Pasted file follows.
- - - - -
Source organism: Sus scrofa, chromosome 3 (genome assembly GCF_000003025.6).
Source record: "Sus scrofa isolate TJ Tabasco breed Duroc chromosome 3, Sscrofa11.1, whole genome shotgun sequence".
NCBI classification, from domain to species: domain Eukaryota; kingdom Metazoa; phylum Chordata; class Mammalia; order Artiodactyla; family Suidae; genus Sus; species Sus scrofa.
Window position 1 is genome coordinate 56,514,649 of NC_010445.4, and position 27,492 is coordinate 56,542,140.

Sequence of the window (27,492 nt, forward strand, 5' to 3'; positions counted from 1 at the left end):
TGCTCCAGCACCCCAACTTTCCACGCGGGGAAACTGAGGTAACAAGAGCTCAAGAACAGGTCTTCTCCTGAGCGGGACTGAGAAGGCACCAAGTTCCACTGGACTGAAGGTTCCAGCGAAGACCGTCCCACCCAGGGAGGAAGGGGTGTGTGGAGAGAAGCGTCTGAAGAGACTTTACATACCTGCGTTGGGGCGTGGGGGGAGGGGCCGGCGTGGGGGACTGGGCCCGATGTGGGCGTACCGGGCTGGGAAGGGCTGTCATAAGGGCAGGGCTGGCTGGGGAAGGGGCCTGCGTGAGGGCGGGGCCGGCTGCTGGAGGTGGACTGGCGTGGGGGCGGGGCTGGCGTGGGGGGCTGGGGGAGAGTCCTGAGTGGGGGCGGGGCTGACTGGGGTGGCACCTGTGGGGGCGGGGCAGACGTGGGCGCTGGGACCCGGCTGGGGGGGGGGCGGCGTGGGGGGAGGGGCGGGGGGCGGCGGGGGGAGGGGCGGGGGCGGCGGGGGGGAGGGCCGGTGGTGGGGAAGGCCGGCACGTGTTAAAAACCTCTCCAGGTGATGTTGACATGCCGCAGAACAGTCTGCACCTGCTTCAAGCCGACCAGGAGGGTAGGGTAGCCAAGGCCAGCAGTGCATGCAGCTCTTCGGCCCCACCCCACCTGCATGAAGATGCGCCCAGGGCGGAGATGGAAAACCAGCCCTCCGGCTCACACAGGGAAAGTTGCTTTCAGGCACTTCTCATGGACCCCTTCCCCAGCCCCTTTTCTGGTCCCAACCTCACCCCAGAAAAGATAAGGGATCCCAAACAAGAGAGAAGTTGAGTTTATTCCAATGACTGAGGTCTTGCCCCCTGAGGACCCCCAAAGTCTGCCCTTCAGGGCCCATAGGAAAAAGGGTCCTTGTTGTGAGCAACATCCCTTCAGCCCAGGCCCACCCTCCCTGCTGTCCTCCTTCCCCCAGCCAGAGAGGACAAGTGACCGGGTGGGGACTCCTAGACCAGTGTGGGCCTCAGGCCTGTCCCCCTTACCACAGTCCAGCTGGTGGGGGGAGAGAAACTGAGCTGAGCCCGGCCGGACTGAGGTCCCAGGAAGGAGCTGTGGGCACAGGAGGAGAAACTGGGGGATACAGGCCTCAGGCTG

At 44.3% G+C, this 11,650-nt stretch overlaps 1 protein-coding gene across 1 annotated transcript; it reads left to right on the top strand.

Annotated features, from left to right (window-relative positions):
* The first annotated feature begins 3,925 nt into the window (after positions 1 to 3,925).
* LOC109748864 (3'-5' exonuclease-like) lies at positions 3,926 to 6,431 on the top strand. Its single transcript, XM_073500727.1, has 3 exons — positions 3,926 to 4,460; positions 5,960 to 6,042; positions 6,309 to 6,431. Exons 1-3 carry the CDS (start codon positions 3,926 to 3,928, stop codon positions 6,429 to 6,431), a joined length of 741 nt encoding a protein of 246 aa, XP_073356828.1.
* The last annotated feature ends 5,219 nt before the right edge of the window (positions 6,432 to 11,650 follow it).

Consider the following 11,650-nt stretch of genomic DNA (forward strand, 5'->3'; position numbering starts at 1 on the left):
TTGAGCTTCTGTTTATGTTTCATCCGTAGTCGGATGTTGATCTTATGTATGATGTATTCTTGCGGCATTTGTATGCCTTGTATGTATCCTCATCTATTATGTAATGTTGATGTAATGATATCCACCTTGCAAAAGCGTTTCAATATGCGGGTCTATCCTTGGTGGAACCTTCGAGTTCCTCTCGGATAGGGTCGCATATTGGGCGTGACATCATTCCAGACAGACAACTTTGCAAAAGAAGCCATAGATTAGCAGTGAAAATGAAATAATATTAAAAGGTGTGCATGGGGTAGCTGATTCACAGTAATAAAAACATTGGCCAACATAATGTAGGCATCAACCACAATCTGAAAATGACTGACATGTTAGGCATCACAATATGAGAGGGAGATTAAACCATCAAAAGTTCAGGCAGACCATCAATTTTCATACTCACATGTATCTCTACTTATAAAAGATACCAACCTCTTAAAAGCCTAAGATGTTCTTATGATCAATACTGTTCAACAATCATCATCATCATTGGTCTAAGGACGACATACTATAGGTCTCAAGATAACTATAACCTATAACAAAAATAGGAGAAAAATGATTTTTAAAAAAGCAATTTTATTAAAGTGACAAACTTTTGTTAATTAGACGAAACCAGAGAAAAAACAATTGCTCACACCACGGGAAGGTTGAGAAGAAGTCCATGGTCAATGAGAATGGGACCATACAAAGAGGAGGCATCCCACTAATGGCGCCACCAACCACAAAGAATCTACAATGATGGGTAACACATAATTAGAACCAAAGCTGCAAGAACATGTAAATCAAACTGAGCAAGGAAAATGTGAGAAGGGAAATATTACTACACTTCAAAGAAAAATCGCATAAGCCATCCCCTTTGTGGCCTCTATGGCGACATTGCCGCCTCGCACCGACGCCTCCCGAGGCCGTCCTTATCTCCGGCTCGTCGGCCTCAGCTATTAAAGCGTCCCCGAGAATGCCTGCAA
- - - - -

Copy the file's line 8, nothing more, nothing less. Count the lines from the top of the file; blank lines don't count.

Annotated features, from left to right (window-relative positions):